Meanwhile, at today’s Earth Day rally in New York City, those keeping track will get another chance to see that corporate capitalists are routinely pulling of feats of propaganda that would make Big Brother poop their pants in fits of jealousy. PepsiCo, the conglomerate whose core business is peddling various forms of unhealthy sugar water cased in plastic, is going to unveil its Dream Machine recycling kiosks. For each bottle shoved into one of these stations, PepsiCo promises to make “a per-bottle donation to the Entrepreneurship Bootcamp for Veterans, a business training program for disabled veterans.” The amount of that donation to such an amazing cause? Unspecified, of course. But, rest assured, it will be “an amount.” 1/1000th of one cent? That’s an amount, isn’t it? And what vet, fresh back from killing poor people for no reason, doesn’t want to go get harangued about “entrepreneurship” by PepsiCo? That’s just as good as the old G.I. Bill of the 1940s, right?
To, wit, the latest issue of Advertising Age conveys the fabulous wisdom and morality of attorney Randi W. Singer, “litigation partner in the New York office of Weil, Gotshal & Manges,” whose “practice focuses on copyright and Lanham Act false advertising and trademark litigation, as well as media, music licensing, First Amendment and other intellectual property issues” on behalf of “the world’s most sophisticated clients.”
In a column titled “Going Green the Smart (and Legal) Way,” Ms. Singer writes:
Unless you’ve been living under a rock in a remote part of the ever-dwindling rain forest, you know that a sure-fire way to get consumers to pay more for your products even in these difficult times is to make some “green” claims. And if you can time your ads to coincide with events such as Earth Day or convince the federal government to expedite the review for your green technology patent all the better. Bonus points for naming an actual shopping day “Green Monday” or changing the color of your logo to green.
Of course, Ms. Singer knows “going green” doesn’t mean going green, even in narrow terms:
But before jumping on the green bandwagon, it’s important to do your homework. Last summer, the Federal Trade Commission issued complaints against Kmart, Tender Corp. and Dyna-E International for making false and unsubstantiated claims of “biodegradability.” On the heels of those complaints, the FTC went after a number of companies that claimed their products were green because they were made of bamboo when, in fact, they were made of rayon — a man-made fiber that is technically created from the cellulose found in plants and trees, but only after it is chemically dissolved through a process that releases various pollutants. (After settling with the manufacturers, the FTC followed up with warning letters to 78 retailers, including Bloomingdale’s, Macy’s and Target). S.C. Johnson & Son faces a class action suit alleging that placing a proprietary “Greenlist” seal on its Windex window cleaning products misled consumers into believing that the products were independently certified by a third party (the Greenlist was actually an S.C. Johnson-conceived program). And following review by the National Advertising Division, the advertising industry’s self-regulatory forum, Clorox Co. decided to voluntarily discontinue claims that its Green Works Natural Cleaning Wipes were biodegradable, and MasterNet was advised to stop making claims that its plastic netting packaging products “saved countless trees from destruction.”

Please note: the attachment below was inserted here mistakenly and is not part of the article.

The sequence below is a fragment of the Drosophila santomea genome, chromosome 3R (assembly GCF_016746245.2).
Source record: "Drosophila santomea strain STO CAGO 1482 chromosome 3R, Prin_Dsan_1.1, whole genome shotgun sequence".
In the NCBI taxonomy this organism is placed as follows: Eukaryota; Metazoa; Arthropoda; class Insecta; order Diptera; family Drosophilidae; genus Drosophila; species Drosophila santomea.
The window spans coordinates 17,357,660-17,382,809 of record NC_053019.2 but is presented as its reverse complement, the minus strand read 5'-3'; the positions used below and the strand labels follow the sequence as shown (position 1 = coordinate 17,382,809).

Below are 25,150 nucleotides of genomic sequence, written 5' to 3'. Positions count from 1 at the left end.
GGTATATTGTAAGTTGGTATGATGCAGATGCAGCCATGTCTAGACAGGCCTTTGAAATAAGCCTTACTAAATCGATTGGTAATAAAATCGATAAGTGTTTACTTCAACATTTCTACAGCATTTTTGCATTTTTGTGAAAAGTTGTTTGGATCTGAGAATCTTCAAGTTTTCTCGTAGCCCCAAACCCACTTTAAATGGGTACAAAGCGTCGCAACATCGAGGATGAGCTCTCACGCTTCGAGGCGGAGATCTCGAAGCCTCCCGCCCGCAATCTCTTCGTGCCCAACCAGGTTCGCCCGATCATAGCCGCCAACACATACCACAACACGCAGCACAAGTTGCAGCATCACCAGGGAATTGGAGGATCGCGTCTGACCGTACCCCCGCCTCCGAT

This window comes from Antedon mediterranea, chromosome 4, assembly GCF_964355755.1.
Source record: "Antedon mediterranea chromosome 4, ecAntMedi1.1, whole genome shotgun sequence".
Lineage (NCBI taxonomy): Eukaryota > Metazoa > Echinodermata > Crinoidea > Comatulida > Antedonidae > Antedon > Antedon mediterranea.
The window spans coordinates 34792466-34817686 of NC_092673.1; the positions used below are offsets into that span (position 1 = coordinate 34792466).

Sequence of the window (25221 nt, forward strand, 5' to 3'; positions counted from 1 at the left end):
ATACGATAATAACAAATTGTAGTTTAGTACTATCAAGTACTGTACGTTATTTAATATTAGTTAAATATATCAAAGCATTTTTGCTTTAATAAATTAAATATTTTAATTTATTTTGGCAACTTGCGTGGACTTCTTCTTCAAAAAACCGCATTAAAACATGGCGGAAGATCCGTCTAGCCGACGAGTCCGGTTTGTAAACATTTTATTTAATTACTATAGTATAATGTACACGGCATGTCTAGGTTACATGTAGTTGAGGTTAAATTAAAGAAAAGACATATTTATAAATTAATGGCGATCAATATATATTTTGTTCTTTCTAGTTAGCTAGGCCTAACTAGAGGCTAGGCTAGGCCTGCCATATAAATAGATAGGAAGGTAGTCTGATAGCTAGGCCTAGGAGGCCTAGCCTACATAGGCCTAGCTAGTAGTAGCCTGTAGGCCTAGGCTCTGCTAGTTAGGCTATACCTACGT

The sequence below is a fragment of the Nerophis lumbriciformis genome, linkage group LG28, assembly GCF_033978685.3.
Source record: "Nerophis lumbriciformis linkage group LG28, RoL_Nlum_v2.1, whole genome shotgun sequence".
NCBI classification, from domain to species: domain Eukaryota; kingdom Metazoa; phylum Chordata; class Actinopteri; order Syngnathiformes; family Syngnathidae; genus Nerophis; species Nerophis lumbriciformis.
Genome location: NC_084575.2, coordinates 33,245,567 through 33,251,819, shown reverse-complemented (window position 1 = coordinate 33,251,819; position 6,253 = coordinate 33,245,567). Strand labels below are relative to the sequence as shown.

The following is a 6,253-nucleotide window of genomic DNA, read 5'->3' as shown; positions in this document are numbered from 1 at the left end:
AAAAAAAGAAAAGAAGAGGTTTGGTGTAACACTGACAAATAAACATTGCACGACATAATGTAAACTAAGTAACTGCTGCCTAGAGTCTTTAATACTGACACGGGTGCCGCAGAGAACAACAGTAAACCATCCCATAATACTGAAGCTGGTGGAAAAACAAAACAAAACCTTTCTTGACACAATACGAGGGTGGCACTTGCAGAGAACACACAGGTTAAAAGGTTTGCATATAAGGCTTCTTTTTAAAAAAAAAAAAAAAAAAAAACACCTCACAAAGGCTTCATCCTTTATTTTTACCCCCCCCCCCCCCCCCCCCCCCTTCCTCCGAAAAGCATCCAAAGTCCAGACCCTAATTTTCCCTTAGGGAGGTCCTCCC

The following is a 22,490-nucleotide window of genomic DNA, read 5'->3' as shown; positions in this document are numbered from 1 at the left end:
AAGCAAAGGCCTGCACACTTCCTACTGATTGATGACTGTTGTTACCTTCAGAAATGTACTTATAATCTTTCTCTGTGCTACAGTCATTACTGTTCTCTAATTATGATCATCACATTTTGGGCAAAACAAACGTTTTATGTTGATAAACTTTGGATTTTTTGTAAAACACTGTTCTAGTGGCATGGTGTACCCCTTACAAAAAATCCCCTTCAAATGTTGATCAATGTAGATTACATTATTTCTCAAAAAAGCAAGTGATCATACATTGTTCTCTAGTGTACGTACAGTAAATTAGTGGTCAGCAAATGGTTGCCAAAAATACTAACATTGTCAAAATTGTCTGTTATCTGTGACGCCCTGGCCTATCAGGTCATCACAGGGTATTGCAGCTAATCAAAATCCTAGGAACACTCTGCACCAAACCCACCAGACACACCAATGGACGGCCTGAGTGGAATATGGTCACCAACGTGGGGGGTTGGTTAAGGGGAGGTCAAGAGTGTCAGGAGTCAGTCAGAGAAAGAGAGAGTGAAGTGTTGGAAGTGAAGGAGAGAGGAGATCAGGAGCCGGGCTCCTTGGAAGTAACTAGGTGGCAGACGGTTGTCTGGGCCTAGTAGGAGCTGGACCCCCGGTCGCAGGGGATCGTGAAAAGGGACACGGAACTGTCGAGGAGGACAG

So, “What’s a would-be green marketer to do?”
Keep making those “green” (in quotation marks) claims, but be careful, and know your corporate lawyer’s number!
Jeffrey Sachs is at it again. Having gained fame as a theorist of why mass starvation is better than price inflation in the Second and Third Worlds, Sachs is now telling First Worlders that 21st century capitalism is going to be just peachy keen:
Taking shape, therefore, is nothing less than a new 21st-century model of capitalism itself, one which is committed to the dual objectives of economic development and sustainability, and is organised to steer core technologies to achieve these twin goals.
Consider the challenge of a bankrupt automobile sector, with General Motors and Chrysler on the verge of insolvency, and Ford not far behind. Rather than viewing the crisis merely as a traditional left-right debate over bail-outs versus market-driven bankruptcy, Obama recognised that the near-bankruptcy of the sector calls for a hands-on approach to transform the core of automotive technology itself. In the Obama strategy, GM will not be closed to punish it for past corporate or societal mistakes. It’s worth far too much as a world leader in the electric vehicles of the 21st century.
The work of moving from a few demonstration vehicles to a new mass industry will take a least a decade. The government will have to support research and development, the high costs of early models, public awareness and acceptance, and the supporting infrastructure. In the case of plug-in hybrids, this means a high-performance power grid fed by sustainable power generation, such as solar or wind power, or coal plants that capture and store the carbon dioxide. For fuel cells, it means a new infrastructure of hydrogen filling stations along the interstate highways and in the major cities.
All this, Sachs assures, is being brought to fruition by “a team of scientific and technological advisers of stunning quality, including two Nobel laureates (Steven Chu and Harold Varmus), and longstanding leaders in climate, energy, ecology and cutting-edge technologies.”
And, the good news doesn’t stop there, kids! “[W]ith America’s technological prowess, and Obama’s pivotal commitment, it [the United States] is likely to jump to the lead.”
So,in Sachs’ professional analysis, we stand not here:
This stunningly ignorant and dangerous piffle redoubles my appreciation of Dmitry Orlov’s observation that economists are “astrologers to the wealthy.”